'Relief," said Andy Murray, "is probably the word I would use".
It was very probably the word several million people were using at two in the morning after five hours and too many years. And there was no shame, nor even the hint of an apology, in that.
The word was typical of the man: honest, to the point, and oddly modest. All summer long, delighted sports people have been reacting to this triumph or that by defining their moment as "unbelievable". You could grasp the intended meaning, just about, and still be none the wiser. This was different.
Murray was relieved to win the US Open final. Ecstasy, disbelief, amazement: all the usual hyperbole available in sport's limited vocabulary could wait. One word explained everything. Relief, a very humble sort of emotion, was paramount.
First, there was the British thing. At one point in the small hours someone recalled – who knows these things? – that Britain's hardy sons have been frustrated in 287 grand slam tennis tournaments since amiable Fred Perry made a rod for the national back in 1936. It will be a relief for all, finally, never to have to hear of old Fred and his record again.
More important was Murray's own liberation. He barely had to explain it. Amid all the Olympic celebrations and the politicians greedy for reflected glory, everyone chose to forget the burden of expectations, sometimes absurd, placed on young shoulders. Where insane pressure is concerned, Murray is a scarred veteran. Now, for a while, he is free. His relief will be immense.
At least for a while he won't have to listen to armchair experts asking when – they meant if – he would win a grand slam. His psyche and his temperament will be spared further analysis. He will be granted a pardon for the crime of being a chippy Scot whose supposedly questionable loyalty to GeeBee was linked, somehow, to what some were pleased to term his failure.
That detail is also worth bearing in mind as the congratulations flood in. Before fighting Novak Djokovic to a standstill in those five sets at Flushing Meadows, Murray was only – merely this – the most successful tennis player of any description produced in these islands since old Fred. But the 25-year-old was a Scot of a singular type, and his own man. He didn't fit the bill.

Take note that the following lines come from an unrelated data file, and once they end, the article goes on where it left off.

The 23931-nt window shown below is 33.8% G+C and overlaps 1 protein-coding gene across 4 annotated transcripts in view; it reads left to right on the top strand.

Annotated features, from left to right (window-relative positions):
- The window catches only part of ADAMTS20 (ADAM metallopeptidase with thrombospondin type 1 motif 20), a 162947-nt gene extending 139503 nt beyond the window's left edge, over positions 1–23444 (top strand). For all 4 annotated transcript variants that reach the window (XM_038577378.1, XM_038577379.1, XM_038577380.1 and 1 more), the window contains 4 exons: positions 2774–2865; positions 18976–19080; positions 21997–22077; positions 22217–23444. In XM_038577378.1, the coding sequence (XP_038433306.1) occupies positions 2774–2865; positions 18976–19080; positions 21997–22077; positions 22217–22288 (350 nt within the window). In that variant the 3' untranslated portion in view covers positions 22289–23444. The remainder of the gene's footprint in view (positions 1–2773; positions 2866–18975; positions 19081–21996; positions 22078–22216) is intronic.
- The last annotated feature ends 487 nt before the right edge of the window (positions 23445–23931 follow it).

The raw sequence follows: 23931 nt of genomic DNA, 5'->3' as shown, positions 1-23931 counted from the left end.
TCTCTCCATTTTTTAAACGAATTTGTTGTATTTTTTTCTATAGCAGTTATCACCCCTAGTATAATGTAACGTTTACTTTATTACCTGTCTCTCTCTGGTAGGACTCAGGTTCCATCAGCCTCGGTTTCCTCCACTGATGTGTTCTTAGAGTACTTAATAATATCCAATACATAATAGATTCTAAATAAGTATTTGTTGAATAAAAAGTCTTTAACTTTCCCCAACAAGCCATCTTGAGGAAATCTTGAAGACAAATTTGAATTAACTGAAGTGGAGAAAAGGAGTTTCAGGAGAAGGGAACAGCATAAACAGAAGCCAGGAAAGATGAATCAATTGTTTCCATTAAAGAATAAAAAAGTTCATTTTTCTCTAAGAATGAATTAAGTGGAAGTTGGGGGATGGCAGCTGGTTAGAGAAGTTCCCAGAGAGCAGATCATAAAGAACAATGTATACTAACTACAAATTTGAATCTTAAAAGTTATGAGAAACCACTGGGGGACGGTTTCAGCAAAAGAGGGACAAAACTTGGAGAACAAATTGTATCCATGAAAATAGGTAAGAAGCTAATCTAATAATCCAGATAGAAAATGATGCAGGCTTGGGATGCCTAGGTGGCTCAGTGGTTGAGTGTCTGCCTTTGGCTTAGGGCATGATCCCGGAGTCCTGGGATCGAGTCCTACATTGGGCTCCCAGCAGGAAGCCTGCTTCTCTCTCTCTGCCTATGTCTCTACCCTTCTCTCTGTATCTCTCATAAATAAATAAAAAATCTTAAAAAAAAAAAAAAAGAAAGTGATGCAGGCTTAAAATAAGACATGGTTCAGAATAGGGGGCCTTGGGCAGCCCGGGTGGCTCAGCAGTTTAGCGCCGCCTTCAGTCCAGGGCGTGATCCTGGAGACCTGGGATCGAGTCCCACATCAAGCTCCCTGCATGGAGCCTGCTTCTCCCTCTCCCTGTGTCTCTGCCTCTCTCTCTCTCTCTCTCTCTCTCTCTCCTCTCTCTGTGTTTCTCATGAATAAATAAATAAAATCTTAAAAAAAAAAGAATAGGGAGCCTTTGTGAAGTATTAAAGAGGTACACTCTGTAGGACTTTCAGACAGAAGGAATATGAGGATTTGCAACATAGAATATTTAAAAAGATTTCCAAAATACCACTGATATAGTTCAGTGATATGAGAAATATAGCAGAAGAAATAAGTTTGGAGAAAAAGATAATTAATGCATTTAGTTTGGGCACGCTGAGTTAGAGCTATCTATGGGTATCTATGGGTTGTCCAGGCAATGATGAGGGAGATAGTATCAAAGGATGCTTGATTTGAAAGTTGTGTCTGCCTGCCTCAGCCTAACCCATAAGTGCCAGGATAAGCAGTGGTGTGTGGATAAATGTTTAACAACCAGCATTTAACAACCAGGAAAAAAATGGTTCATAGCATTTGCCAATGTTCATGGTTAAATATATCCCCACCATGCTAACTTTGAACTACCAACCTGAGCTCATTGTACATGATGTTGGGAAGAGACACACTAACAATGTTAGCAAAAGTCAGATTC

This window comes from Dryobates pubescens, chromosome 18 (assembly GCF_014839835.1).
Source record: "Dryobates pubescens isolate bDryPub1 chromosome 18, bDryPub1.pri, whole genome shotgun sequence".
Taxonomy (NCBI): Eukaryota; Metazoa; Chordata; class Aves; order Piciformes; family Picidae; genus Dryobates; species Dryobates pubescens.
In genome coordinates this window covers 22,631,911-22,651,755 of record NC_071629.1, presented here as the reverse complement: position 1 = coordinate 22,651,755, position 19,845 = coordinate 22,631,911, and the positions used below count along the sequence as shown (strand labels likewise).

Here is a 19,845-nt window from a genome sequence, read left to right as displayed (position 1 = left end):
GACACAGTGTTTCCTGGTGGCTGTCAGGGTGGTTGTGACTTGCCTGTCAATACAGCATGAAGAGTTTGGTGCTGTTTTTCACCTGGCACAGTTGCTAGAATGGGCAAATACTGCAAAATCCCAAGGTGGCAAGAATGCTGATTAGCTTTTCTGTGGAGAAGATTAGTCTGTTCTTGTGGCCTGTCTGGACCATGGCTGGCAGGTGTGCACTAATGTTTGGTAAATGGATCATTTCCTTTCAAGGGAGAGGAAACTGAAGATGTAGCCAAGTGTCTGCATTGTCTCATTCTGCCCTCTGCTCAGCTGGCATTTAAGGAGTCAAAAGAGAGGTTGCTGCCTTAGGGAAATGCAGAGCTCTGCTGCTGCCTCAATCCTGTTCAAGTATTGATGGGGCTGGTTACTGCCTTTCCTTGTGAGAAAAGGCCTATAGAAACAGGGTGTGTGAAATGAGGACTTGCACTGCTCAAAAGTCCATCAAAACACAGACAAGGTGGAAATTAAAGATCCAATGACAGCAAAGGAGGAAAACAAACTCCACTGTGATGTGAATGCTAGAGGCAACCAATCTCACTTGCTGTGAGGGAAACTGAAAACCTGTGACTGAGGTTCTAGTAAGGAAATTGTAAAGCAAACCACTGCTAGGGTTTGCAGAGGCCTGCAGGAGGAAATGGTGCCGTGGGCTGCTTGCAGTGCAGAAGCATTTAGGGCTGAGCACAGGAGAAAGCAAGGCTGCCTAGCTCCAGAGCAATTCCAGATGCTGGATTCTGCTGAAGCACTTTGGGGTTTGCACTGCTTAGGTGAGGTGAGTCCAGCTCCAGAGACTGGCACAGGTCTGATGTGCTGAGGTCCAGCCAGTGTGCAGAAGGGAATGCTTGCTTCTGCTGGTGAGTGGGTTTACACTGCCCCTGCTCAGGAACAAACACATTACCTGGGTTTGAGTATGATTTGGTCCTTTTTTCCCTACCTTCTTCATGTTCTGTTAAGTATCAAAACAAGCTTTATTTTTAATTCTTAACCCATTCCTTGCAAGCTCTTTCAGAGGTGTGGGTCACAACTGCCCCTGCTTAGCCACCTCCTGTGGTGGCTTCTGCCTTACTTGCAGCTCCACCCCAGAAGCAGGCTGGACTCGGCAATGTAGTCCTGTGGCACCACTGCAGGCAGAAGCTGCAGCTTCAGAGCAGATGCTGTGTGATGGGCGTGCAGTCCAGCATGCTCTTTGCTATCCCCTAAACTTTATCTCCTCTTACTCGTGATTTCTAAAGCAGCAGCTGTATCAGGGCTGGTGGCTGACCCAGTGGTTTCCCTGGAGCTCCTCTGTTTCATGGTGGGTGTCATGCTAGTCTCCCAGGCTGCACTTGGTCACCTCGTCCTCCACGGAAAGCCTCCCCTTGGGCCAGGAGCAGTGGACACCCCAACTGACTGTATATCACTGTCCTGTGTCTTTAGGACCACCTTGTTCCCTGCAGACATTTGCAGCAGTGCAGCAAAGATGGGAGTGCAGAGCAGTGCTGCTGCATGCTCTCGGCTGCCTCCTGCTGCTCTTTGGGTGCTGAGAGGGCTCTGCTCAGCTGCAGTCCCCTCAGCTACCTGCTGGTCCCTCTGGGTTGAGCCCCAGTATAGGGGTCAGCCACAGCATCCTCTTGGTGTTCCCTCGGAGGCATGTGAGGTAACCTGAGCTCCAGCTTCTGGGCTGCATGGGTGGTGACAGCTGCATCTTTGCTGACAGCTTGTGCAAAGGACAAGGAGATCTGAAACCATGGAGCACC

They didn't get him. They didn't get his jokes, far less his single-mindedness. They didn't get why he kept the Lawn Tennis Association – now rushing to claim its plaudits – at arm's length. They dismissed his volcanic eruptions and his agonised will to win as "petulance".
They didn't get why he advertised his Scottishness (even when it meant suffering Saturday's football match against Serbia). They said his willingness to hire and fire coaches was a cover for mental "fragility". They said he was hard to "love". They simply meant that, alongside a Mark Cox or a Tim Henman, they couldn't understand him.
Wimbledon and the Olympics illustrated the point. Forget the familiar, ritual transformation of a Scot into a "Brit" when occasion requires: it's harmless enough. But after Murray lost the Wimbledon final and won the gold against Roger Federer, there were many prepared to say he had been embraced by the home crowd. So why had they hesitated to begin with?
Murray approaches the world, and his sport, on his own terms. He does not strive to please. He makes a poor job of hiding his feelings, his opinions and his identity. His dealings with the media have improved somewhat in recent years – though that's not saying much – but there is not a single interview on record to suggest he would rather talk than play tennis. His image is not precious to him.
This ought to be cheering in a world full of manufactured personalities. If nothing else, it makes a change from all the sporting multi-millionaires who chatter as though each and every fan is a personal friend. Murray has been made to suffer, nevertheless, for being thrawn, for failing to smile on cue, for being what he is: an obsessive professional fixated on his goals.
Now he is vindicated. He has become the first British man to win a singles grand slam in three-quarters of a century, says the evidence, precisely because he has stayed true to himself, emotional warts and all. Had he succumbed to lovability, had he played the time-honoured game in the time-honoured manner of the tennis establishment, he would have joined the long list of noble, loveable failures.
Murray's win is a triumph for bloody-mindedness, for self-belief, for sheer determination. Small wonder he is relieved. The temptation to addictive self-doubt has been removed. All those who said he was "a choker", or too emotionally volatile to achieve the self-control a champion needs, have been refuted. And "refuted" is the polite word.
He did it the hard way, of course. Despite his talent, Murray has always done things the hard way. That, too, is testimony to his character. When things began to go wrong in the third and fourth sets at Flushing Meadows it would have been easy to falter, easy to surrender to the usual expectations. As it turns out, he was right all along: all those defeats, all those majors lost at the last, only made him stronger in the end.
Is there room for chauvinism in this, or will mere patriotism do? Does either explain a grand slam winner? Andy Murray did not take the title on the Arthur Ashe Court because he is a Scot. But being the Scot he is meant this time the prize would not be taken from him.
He should enjoy the balm of relief while he can. The can-he-do-it Wimbledon mania will resume momentarily, worse than before. This time, however, things will be different, no matter how intense the pressure. Because of who he is, this thrawn Scot, Murray can handle it now. And because of who he is, he will return to the Championships as a champion.
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